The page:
He emerged into the light, positively swaddled in ancient cobwebs and dust, and Soup flapped an indignant exit out the door. 

And that's how Soup got her name, and how Raphael found himself the hero of yet another Chicken Story.

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Wild-eyed scholarly panic is totally a thing

You know, I guess I figured that once you got to 17 years old without needing glasses, you were home free. I mean, isn't it little children who turn up squinty one day? And if you sail past the fifth grade or so with nary a squint, then you're safe, right? 

Well, cross another item off the list of things I thought I knew. A few months ago, Tre turned up squinty. "Why are you doing that?" I asked him, ever the obvious one.

"I TOLD you. Because everything's fuzzy," he replied.

"Take a nap," I countered. The truth is that I was convinced that his problem was good old fashioned eye strain. This school year has been brutal. I have never seen him with his nose in a book so often, or up so late, or surrounded by so many papers and such a wild-eyed look of scholarly panic. Brutal. Bru.Tal.

So I, in all my wisdom, held off until winter break. Then, after two solid weeks of him sleeping like it was his job, I took him into the eye doctor, all ready to be told his eyes were fine.

Hey, guess what? 

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I was wrong.

So he picked out these frames, and I love them. He loves them too, so I'm allowed to love them. I told him he looks like Clark Kent in them, and he agreed.

Being 17, I know he can feel the surge of life in his chest, and he is pretty sure that in the right circumstances, in just the right moment, he is just one glasses-whip away from being Superman. Not that he would think of it in those terms, but he knows that he is, every day, just a moment away from being something amazing. That he is more than meets the eye. 

And he's right. But I know his heart, and I know that while he may appear kind and thoughtful and gentle and good, that when life suddenly appears, when he whips off his glasses and becomes who he is, that he will be kind and thoughtful and gentle and good. It's just who he is.

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Underneath it all, he really is Superman.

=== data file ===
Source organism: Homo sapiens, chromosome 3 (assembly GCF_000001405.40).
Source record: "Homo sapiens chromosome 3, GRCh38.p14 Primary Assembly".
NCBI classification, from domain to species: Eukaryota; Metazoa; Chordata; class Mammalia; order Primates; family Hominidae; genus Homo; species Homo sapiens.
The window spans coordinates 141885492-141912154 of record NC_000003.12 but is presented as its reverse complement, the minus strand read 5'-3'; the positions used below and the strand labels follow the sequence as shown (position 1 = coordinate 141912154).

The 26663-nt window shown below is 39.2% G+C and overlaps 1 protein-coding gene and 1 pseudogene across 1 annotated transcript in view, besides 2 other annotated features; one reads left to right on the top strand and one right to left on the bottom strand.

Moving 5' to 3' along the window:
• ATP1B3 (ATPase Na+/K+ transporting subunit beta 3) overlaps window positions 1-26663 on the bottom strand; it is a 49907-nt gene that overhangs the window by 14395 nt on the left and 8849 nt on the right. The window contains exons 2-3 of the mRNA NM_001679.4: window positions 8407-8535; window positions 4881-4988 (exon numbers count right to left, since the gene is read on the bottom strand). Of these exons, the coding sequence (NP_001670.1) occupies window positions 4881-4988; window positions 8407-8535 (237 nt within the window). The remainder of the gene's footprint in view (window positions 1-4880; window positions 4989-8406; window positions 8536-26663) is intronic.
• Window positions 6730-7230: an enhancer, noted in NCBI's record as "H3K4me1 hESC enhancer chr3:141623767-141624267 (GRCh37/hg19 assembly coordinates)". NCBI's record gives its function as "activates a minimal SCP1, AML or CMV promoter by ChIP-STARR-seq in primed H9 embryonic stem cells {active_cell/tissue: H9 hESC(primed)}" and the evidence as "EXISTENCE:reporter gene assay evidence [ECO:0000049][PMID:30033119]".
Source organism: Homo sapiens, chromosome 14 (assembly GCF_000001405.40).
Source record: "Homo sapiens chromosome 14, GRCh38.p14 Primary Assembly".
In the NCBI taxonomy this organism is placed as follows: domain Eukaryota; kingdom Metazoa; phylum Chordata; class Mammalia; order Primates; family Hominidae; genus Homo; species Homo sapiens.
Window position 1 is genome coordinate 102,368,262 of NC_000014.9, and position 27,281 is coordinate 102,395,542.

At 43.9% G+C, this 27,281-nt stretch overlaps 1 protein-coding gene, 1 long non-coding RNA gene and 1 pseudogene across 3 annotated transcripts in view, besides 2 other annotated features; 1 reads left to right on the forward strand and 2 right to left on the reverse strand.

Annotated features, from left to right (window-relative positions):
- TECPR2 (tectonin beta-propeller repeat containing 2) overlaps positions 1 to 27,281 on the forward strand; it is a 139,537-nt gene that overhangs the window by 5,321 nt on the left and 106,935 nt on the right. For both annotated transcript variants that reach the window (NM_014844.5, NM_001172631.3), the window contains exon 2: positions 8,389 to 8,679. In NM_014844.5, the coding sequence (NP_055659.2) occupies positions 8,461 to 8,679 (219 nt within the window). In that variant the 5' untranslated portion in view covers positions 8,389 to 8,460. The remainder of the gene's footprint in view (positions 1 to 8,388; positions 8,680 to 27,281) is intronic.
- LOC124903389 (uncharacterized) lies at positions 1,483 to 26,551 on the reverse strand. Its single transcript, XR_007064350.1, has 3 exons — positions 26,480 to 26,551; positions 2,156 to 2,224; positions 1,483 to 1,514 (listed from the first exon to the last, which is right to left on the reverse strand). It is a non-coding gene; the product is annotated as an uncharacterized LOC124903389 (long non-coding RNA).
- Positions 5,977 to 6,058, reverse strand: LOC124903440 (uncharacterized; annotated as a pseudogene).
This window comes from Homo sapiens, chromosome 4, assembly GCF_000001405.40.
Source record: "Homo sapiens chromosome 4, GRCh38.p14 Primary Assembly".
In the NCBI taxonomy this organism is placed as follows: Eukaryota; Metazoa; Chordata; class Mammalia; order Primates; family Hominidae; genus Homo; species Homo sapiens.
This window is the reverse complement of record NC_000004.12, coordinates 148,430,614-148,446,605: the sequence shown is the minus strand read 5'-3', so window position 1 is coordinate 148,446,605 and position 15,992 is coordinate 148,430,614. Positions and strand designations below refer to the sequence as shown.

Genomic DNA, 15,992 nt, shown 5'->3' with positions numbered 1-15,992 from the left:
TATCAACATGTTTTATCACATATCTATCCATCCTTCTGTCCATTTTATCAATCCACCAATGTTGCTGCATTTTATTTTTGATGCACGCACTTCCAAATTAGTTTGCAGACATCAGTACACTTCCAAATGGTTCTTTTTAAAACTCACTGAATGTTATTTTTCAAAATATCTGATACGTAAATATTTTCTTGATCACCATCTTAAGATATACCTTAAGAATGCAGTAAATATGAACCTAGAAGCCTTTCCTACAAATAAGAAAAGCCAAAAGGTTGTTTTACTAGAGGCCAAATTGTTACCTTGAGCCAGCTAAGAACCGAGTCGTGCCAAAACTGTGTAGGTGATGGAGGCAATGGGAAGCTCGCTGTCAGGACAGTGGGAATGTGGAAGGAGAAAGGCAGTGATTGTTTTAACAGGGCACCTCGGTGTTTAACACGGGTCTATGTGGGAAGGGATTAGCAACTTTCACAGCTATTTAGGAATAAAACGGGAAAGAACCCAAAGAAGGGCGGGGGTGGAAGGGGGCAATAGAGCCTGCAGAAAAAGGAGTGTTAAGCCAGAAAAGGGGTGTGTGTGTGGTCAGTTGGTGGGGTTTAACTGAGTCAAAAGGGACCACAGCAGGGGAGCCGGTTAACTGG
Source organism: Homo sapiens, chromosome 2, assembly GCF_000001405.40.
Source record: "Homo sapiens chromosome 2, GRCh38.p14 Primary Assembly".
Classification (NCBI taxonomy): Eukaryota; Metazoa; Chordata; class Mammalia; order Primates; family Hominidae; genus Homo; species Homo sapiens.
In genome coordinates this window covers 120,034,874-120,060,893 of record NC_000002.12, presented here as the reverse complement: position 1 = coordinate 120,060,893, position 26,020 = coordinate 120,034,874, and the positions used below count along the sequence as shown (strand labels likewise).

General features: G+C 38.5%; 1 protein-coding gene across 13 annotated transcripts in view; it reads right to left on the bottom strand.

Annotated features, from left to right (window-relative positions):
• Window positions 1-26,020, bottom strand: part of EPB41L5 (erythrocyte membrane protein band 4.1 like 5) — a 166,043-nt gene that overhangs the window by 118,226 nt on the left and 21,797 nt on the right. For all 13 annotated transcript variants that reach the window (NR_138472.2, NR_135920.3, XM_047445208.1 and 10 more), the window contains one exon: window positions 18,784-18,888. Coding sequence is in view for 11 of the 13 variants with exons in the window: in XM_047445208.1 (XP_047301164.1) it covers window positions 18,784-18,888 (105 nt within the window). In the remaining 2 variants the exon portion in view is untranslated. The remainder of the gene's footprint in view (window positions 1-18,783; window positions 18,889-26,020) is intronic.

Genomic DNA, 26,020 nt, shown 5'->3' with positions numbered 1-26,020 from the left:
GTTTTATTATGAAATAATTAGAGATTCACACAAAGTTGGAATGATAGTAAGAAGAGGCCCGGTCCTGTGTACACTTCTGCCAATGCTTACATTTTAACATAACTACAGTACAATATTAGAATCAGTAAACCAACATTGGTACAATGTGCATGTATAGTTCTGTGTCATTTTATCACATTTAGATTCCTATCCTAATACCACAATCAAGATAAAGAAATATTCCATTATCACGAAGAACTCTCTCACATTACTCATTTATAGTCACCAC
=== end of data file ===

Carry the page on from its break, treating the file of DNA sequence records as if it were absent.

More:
Random thoughts during a really really really cold week

I mean really cold. Like, yesterday the high was something steamy like 9. Nine. Nine degrees. Did you know hand lotion will freeze as hard as a rock at 9 degrees? Do you know what it feels like when your nose hairs freeze? Did you know that it's weeks like this that make me foggy on why, exactly, I love Colorado so much?

Tonight Tre was doing the dishes, and he was scooping some mashed potatoes into a container. A small lump of potatoes fell on the counter, and he picked it up and spun around to throw it back in the bowl with a behind-the-back move that almost never works. This time was no exception, and the lump landed on the counter well to the left of the bowl. He shook his head and scooped it up, all set to try it again.

"NO," I said. Just to be clear, I followed that with, "DON'T."

He gave me his best shoulder-slump of disappointment, but he didn't spin into his "special" move again. This time he slam-dunked the mashed potatoes. You know. As one does. Sometimes, when I get to the end of the day, and the house is still standing, I just look at it and marvel. 

I read some old entries on this here rambling blog the other day, and you know what? I sure did complain a bunch about Sophia not sleeping. Guess what? She still doesn't! So now that I'm not whining about it, does that mean I've grown as a person and have accepted it? Wait. Does that count as whining?

I have always detested the title "stay at home mom," most of all because it's inaccurate. What I actually am is a "drive all the freaking time mom." I am so sick and tired of driving that I've invented a game to keep me entertained. It only works if you have a teenaged son sitting next to you. When you start getting bored, and he's looking at his iPod and failing to entertain you, just pretend you see a slug bug. Punch him, announcing gaily, "Slug!" OH, it is funny. Every. Single. Time. 

Speaking of me and driving all the freaking time, we went to the orcadontist again today. We got Max's second retainer! And it fits even worse than the first one. NO, REALLY. And then? And then? They did the WORST THING THEY COULD POSSIBLY DO TO ME. They sent out the kindest, most competent and helpful assistant in the whole bunch, so I couldn't even get satisfactorily snippy with her. She was so so SORRY, y'all! But I tell you what, I am mentally composing SUCH a stinging letter! OH yes I am! 

Raphael is reading the Hunger Games series, and he's being completely obsessive about it. I caught him listening to the audio version of the second book tonight, a good hour after his bedtime. I took it wordlessly away and left him to stew about what consequences THAT might bring, but between you and me? I think that is sort of awesome. Sneaking books. Rock on there, you sweet and rotten child. 

Maximum value

Two years and one bazillon dollars ago (that's a precisely calculated number. More on that later), I took Max and toddled off to the orthodontist. Or as Max preferred, the orcadontist, the only sea creature known to straighten teeth. We picked an office on the careful and well reasoned basis of "our dentist recommended him, and really, how bad can he be?"

Well, he wasn't bad. The actual doctor in that office is a personable, capable, and helpful young man. The STAFF, on the other hand, seems to have gotten the opinion somewhere that patients are the problem in the office.

I don't suppose it's right to complain about them too heartily, because the things they did that annoyed me weren't all that horrible. There was the reminder calls that were delivered in a tone that implied that they KNEW we weren't planning on showing up. The pot of coffee that sat in the waiting room, but was clearly ONLY FOR STAFF, because they hid all the cups. The way they sat behind the desk and laughed and talked about the patients that had just left. That one was annoying, because hello, rude! But it didn't actually bother me that much, even though I assumed they must be talking about me also. It turns out I don't actually care what they think of me.